New Jersey issues new rules for Megan’s Law | NevadaAppeal.com

New Jersey issues new rules for Megan’s Law

JOHN P. McALPIN Associated Press Writer

TRENTON, N.J. (AP) – Acting on orders from a federal judge, the state attorney general Thursday issued new guidelines to make sure information about sex offenders isn’t disseminated as widely under the so-called Megan’s Law.

The new regulations require anyone notified that a sex offender lives near their home or school to sign papers saying they will not disseminate the information. The judge who ordered changes in the law said sex offenders’ privacy rights were being violated under the old system.

Megan’s Law is named for Megan Kanka, a 7-year-old New Jersey girl who was raped and murdered in 1994 by a convicted sex offender who lived across the street from her home. Every other state has some type of sexual offender law modeled after Megan’s Law, but many have come under fire.

This month, the U.S. Supreme Court refused to reinstate Pennsylvania’s sexual-predator law, which was thrown out by that state’s highest court on the ground that it violated defendants’ rights.

Megan’s Law categorizes convicted sex offenders in three levels, based on the perceived danger they present. For those offenders deemed most dangerous, the law allows prosecutors to disclose an offender’s name, age and address, as well as his job and its location.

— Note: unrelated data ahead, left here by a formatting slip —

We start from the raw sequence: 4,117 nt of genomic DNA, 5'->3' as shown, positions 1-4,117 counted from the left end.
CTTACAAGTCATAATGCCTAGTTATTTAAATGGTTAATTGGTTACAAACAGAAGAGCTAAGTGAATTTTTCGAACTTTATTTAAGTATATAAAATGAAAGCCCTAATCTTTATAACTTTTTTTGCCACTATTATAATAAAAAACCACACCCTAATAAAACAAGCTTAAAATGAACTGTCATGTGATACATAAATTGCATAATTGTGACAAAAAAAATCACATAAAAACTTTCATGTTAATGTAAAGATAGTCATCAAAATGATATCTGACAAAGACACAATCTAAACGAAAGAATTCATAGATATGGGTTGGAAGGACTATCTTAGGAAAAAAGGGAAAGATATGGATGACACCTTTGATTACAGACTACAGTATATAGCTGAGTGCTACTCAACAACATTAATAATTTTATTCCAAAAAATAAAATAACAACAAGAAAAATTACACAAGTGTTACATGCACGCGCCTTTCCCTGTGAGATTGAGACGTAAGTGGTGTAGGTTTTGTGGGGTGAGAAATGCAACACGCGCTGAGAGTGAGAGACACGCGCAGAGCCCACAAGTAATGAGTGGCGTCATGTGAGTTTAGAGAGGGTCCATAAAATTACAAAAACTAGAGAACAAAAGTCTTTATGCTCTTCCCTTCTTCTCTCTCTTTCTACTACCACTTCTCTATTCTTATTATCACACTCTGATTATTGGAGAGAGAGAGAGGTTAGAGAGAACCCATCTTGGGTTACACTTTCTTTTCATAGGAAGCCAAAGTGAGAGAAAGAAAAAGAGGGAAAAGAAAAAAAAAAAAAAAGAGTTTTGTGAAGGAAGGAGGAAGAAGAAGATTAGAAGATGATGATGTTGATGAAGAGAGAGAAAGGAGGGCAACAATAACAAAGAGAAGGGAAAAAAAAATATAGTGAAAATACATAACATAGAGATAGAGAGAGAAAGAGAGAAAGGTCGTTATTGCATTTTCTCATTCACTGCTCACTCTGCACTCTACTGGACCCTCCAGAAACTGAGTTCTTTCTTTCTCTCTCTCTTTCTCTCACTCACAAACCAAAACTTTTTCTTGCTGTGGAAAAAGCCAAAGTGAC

But the law says only people approved by a judge can see that information. Under the new rules, in order to get that information, people must sign a statement that says the material is confidential and that they ”will submit to the jurisdiction of the court.”

If they don’t sign, they don’t get all the details, said Roger Shatzkin, a spokesman for Attorney General John J. Farmer, Jr. One item left out is the sex offender’s address, he said.

Acting on a class-action lawsuit brought by the state Public Defender’s Office, U.S. District Judge Joseph Irenas in December said New Jersey failed to implement consistent standards on how notifications are conducted in all 21 counties.

The lawsuit cited 45 instances in which rules on privacy were violated. These cases include a newspaper that published the information and a school principal who received a sex-offender warning at home and brought it to work and photocopied it for everyone.